The Dresden agreement is undergoing revision
The Dresden agreement, ratified in September 1996 between CENELEC and the CEI, is undergoing revision. It governs the planning of new draft electrotechnical standards, and parallel votes during the standardization procedure.
The aim is to prevent the duplication of work, speed up the production of standards and ensure the best possible use of available resources. When the results are positive in both the IEC and CENELEC, the IEC publishes the international standard, while the European standard is ratified by the CENELEC Technical Board. Note that about 70% of European standards are identical to international standards.
The current plan for a revision of the agreement will make no radical changes. Note the following changes, among others:
- Elimination of the criterion according to which at least five members of the CENELEC must give their approval for a new European project to be launched;
- Clarifications provided regarding the conditions under which standards may be removed from the parallel production procedure by CENELEC and the IEC.
It also provides for two new measures:
- The obligation to set a timeline for any new project; if a deviation from this timeline appears for a project entrusted by CENELEC to the IEC, CENELEC may continue said project independently at the European level.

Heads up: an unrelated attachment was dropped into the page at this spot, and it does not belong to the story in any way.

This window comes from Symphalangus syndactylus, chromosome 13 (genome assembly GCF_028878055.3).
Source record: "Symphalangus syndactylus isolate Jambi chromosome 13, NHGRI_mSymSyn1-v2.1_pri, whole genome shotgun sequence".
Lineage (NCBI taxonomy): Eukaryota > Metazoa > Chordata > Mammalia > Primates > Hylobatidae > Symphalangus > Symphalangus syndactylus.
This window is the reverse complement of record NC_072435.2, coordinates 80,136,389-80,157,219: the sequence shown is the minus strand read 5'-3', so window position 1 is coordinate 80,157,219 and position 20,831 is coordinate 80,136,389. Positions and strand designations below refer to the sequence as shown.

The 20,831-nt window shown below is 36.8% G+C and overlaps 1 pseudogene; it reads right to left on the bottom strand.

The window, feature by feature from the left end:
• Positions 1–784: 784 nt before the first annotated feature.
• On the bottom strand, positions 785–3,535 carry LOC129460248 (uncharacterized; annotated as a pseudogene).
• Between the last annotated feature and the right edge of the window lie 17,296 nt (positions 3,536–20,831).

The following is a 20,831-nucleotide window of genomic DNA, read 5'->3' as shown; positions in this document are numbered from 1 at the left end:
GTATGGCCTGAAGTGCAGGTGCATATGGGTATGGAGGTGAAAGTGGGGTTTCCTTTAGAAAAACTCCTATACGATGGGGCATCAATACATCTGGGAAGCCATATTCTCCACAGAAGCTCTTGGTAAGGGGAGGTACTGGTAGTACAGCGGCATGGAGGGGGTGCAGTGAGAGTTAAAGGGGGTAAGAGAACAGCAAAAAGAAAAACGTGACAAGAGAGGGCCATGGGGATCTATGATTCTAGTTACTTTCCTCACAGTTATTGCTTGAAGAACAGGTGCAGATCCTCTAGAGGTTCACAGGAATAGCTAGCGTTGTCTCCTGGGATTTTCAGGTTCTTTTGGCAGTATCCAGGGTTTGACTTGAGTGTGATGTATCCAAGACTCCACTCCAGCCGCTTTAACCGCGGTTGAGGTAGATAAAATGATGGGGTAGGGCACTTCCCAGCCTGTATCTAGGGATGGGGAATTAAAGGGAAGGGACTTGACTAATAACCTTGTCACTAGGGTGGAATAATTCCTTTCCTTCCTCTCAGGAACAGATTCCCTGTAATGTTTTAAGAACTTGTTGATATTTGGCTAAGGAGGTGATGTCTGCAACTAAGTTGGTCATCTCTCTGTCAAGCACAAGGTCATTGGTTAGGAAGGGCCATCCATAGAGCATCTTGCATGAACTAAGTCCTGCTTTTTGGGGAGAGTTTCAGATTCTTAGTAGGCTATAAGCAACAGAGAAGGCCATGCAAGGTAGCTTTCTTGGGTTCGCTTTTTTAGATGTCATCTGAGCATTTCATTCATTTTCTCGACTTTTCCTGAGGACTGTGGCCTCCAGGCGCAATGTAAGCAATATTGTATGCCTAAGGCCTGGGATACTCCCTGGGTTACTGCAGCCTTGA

- Even in the event of a positive vote, the members may still appeal to CENELEC against the publication of a standard.
The adoption of the revised version of the Dresden agreement is scheduled for the end of 2016.
The European Committee for Electrotechnical Standardization
(CENELEC), founded in 1973, is a Belgian non-profit organization formed by the national electrotechnical committees of 33 European or associated countries. In 1985, a resolution of the European Council conferred on CENELEC the role of standardization body responsible for the harmonization of electrotechnical standards under the European legislative system.
The International Electrotechnical Commission
(IEC), founded in 1906, is the international organization for standardization in the fields of electricity, electronics, electromagnetic compatibility, nanotechnology and related techniques. It is complementary to the International Organization for Standardization (ISO), which is in charge of the other fields.